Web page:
CAREER DAY 2019
Eighth graders explore potential careers as part of annual Beaver Local event
Beaver Local Middle School presented its annual career day for eighth-grade students Friday and invited area professionals to come in and share information about their career paths with students.
According to guidance counselor Anne Eisenhart, students had been gearing up the past month for the event, which culminates a section that they did on career paths. Students were dressed for success, toting folders and pens from session to session as they traversed through the eighth-grade pod, hearing about everything from becoming an architect to joining the armed forces.
Dr. Amy Chronister, a veterinarian at her own Sunny Ridge Veterinary Clinic in Rogers, was accompanied by Oscar, as she explained her journey into veterinary medicine to an attentive crowd. She welcomed the opportunity to the students, many of them who was interested in the field, to shadow her in her large and small animal veterinary practice.
“When you pick a career, you want to pick something that fulfills you as a person,” she cautioned.
Chronister also emphasized the hard work involved, especially with owning one’s own practice. She explained that while she spends a lot of time in the physical clinic location, her practice takes her out a lot in the field. It makes for some very long days sometimes, recounting how she spent 15 hours on the road during pregnancy checks on horses throughout the Tri-State Area.
Because of that, Dr. Chronister emphasized the importance of budgeting one’s time wisely. “Veterinarians have a high incidence of burn out,” she explained, adding that some of her hardest days are when she has to discuss the death of a pet with an owner.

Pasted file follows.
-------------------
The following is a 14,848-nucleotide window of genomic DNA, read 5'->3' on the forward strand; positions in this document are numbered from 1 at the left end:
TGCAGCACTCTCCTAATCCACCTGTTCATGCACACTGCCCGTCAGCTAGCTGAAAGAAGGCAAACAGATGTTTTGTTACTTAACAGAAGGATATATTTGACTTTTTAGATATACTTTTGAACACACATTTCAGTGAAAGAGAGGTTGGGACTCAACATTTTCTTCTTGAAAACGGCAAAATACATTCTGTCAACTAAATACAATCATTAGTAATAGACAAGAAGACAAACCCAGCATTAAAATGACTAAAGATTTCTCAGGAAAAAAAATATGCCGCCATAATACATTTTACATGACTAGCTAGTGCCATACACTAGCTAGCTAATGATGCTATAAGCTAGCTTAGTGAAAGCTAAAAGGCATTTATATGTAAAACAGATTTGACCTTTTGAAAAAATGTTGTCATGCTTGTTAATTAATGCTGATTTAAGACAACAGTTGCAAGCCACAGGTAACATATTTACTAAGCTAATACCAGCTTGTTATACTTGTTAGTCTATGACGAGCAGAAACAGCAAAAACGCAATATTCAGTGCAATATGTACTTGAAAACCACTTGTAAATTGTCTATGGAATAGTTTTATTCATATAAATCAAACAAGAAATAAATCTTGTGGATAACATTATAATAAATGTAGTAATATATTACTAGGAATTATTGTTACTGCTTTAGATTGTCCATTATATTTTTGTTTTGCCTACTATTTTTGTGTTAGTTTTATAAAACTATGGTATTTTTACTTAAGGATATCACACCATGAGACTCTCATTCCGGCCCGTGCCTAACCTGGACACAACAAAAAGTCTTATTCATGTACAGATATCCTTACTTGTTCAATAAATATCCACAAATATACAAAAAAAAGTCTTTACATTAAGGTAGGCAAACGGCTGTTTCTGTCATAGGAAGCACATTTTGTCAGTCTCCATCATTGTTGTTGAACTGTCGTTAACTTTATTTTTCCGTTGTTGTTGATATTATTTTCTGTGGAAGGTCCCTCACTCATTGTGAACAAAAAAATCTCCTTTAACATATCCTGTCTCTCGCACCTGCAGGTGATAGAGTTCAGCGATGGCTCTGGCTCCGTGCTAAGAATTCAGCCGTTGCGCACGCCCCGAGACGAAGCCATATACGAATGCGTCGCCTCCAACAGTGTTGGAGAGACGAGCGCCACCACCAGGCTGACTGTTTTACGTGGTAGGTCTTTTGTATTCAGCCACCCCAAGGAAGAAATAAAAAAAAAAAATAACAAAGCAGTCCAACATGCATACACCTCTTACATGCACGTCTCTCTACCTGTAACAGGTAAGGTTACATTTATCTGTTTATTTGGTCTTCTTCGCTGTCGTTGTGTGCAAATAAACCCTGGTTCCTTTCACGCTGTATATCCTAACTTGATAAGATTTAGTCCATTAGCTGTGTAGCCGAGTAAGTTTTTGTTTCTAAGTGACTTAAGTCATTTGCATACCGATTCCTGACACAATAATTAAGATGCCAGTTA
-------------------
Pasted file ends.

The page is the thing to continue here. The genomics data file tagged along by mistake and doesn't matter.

Todd Leasure, an executive chef at an area health care facility, became interested in the food service industry around the youth’s age, while assisting with meal preparation for his family after a parent returned to work. Bit by the bug, he explained his educational and career background and also reiterated the passion message.
He explained that as Julia Child said, “Find something you’re passionate about and keep tremendously interested in it.”
Discussing food service as one of the largest employment fields in the United States, he explained it represents 10 percent of the American work force – only preceded by government operations.
People are increasingly dining out due to their busy schedule. “I’ve been in the industry for 35 years. I am passionate about what I do, and it has been given a great life. It is tough when residents don’t always listen to dietary recommendations we make but good communication and leadership skills is important,” Leasure added.
The annual event has become like a coming-of-age tradition at Beaver Local, but it is more than that.
Eisenhart explained that the Ohio Department of Education now requires middle school career exploration and this satisfies this need. However, this year was a little different. The event has been expanded to a full day, allowing OS Hill expanded time to cover careers in the transportation industry.
Other presenters included Mary Browne, civil engineering field; Mike Persohn, athletic training; Maria Boyd and Debbie Hummel, physical and occupational therapy; Janet Peterson, nursing; Columbiana County Common Pleas Judge Megan Bickerton, who spoke on careers in the field of law; James Briggs, careers in law enforcement; Dr. Jaime Swearinger, dentist; Dr. Andrea Eisenhart, physician; and Jesse Janosik, wildlife officer.